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Vicodin is a central nervous system depressant. It is a combination of hydrocodone, a narcotic, and acetaminophen (Tylenol), a non-steroidal, non-narcotic pain reliever. It is a prescription medication used to treat moderate pain. The drug is also available in generic form called hydrocodone bitartrate and acetaminophen. A synthetic opioid, Vicodin is classified by the Food and Drug Administration (FDA) as a Schedule II drug. Drugs in this classification are considered highly addictive. They have a dangerous potential for abuse that could lead to severe physical or psychological dependence.

Common Street Names

Vicodin pills are generally white and oval in shape. However, depending on the brand of the drug, sometimes they can be light yellow or very light blue. The pills can be crushed into powder. Bananas, Idiot pills, Fluff, Vikes, Vics, Tabs, Watson-387, Dro, and Scratch are common slang or street names for the drug.

How Does Vicodin Work?

When a person takes Vicodin, it works on their brain and central nervous system. It binds to opiate receptors in the spinal cord, brain, and other locations throughout the body. The drug mimics the way naturally produced pain-relieving chemicals affect the brain. In response, the brain changes the way it responds to pain and blocks the perception of it. In addition to providing pain relief, the drug also produces feelings of euphoria, contentment, relaxation, and an overall sense of well-being.

Addiction

It is the pleasurable effects of Vicodin that lead some people to abuse it. Many people use the drug as prescribed. But once the pain has subsided, they continue to take the medication. They want to feel the sense of relaxation, euphoria, and well-being the drug provides. Some may even lie to their doctor about their pain level to obtain more of the drug. Before long, a tolerance to the drug will develop. Once this happens, the person will need to take more of the drug to achieve the high feeling they want. Their brain and body become dependent on the drug, and addiction soon follows.

Withdrawal

Vicodin withdrawal occurs when a person suddenly stops taking the drug or drastically reduces the amount they take. Anyone can experience withdrawal, even those people who took the medication exactly as prescribed by their doctor. It typically occurs in those that took Vicodin for several weeks or more. Naturally, the symptoms and severity of withdrawal will vary from person to person depending on the strength of Vicodin they were taking, the length of time they used it, and how often they took it.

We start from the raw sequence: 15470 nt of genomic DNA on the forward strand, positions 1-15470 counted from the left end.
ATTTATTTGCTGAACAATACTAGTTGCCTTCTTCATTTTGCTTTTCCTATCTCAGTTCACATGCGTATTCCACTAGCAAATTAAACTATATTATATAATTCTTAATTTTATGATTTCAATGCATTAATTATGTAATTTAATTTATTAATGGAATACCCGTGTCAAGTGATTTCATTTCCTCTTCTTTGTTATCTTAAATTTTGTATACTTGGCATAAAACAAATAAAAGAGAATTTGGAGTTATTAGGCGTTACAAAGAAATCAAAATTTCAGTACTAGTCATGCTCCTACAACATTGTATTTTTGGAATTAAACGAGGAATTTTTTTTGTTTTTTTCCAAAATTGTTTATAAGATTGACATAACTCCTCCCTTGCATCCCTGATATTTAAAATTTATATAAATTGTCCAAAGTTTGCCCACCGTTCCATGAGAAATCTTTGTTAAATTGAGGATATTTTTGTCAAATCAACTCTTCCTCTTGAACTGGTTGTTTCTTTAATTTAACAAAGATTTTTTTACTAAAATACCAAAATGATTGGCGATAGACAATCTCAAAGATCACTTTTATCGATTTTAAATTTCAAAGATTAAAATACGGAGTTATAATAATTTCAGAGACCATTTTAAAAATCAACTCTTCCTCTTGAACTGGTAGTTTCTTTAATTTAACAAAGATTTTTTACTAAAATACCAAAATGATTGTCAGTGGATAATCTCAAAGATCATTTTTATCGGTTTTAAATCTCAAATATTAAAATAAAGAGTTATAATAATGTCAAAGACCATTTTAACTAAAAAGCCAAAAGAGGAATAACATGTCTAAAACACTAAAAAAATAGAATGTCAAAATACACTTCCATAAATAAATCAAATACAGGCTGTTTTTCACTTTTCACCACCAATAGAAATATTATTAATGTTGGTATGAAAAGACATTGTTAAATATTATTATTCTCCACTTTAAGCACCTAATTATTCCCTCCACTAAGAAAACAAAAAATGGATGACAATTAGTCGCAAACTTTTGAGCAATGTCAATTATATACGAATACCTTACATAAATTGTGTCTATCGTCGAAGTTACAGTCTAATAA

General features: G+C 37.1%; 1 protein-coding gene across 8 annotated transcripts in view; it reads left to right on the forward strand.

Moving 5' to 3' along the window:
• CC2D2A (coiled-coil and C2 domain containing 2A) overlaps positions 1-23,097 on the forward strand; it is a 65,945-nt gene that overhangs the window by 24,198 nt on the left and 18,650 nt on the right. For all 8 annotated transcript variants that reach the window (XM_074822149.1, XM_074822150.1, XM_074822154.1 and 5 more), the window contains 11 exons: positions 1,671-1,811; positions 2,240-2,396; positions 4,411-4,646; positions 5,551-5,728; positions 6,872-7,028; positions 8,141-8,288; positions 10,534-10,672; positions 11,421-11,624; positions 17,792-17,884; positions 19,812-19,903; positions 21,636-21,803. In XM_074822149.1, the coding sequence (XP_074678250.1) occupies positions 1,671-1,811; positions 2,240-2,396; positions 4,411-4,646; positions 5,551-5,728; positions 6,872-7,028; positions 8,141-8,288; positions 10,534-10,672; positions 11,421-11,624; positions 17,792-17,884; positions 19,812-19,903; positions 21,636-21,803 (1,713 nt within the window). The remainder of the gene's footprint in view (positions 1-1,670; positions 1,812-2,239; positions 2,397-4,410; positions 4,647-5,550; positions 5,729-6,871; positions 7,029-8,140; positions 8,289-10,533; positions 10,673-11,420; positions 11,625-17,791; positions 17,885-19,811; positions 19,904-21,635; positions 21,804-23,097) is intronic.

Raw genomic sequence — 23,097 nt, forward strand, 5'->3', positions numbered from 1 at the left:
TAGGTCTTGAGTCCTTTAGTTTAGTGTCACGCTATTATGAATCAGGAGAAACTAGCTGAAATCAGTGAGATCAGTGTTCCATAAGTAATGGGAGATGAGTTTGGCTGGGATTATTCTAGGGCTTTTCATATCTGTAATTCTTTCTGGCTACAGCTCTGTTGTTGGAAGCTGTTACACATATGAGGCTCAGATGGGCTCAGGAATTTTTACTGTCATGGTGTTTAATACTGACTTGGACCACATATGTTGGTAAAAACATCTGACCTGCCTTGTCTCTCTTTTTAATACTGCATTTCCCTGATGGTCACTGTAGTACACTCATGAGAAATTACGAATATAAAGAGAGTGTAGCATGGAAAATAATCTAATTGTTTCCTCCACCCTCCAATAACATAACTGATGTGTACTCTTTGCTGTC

Additional factors to consider include:

  • Age
  • Current mental and physical health
  • Previous drug use and withdrawal
  • Whether Vicodin was taken with other drugs or alcohol

As the brain struggles to regain its natural balance without Vicodin, the body reacts as it tries to adapt to the sudden absence of the drug. The symptoms of Vicodin withdrawal can range from mild cold and flu-type symptoms to more severe symptoms, which may include chills, abdominal cramping, nausea, vomiting, and diarrhea. Bone pain, excessive sweating, and tremors often occur. Emotionally, the person may experience mood swings, sadness, restlessness, anxiety, agitation, and irritability.

Vicodin Post-Acute Withdrawal Syndrome (PAWS)

Once the acute withdrawal is over, some people continue to experience certain Vicodin withdrawal symptoms, called post-acute withdrawal syndrome, or PAWS. This syndrome is also known as protracted abstinence or protracted withdrawal. It may last weeks, months, and sometimes years. One of the biggest concerns of PAWS is the potential for relapse.

Symptoms of PAWS include:
  • Fatigue
  • Depression
  • Irritability
  • Anxiety
  • Sleeping problems
  • Dysphoria (dulled emotions)
Help Is Available

If you or a loved one struggles with an addiction to drugs or alcohol, help is available. You are not alone. At Canyon Vista Recovery Center, located in Mesa, Arizona, our team of caring professionals will guide you through your recovery process. Using a combination of clinical, medical, psychiatric, and holistic approaches, we will provide you with the skills and tools you need to live a sober life. Now is the time to take the first step. Call us today.

Looking for drug treatment facilities near Scottsdale, AZ? Learn more about programs offered at Canyon Vista Recovery Center. Contact us at (888) 979-1840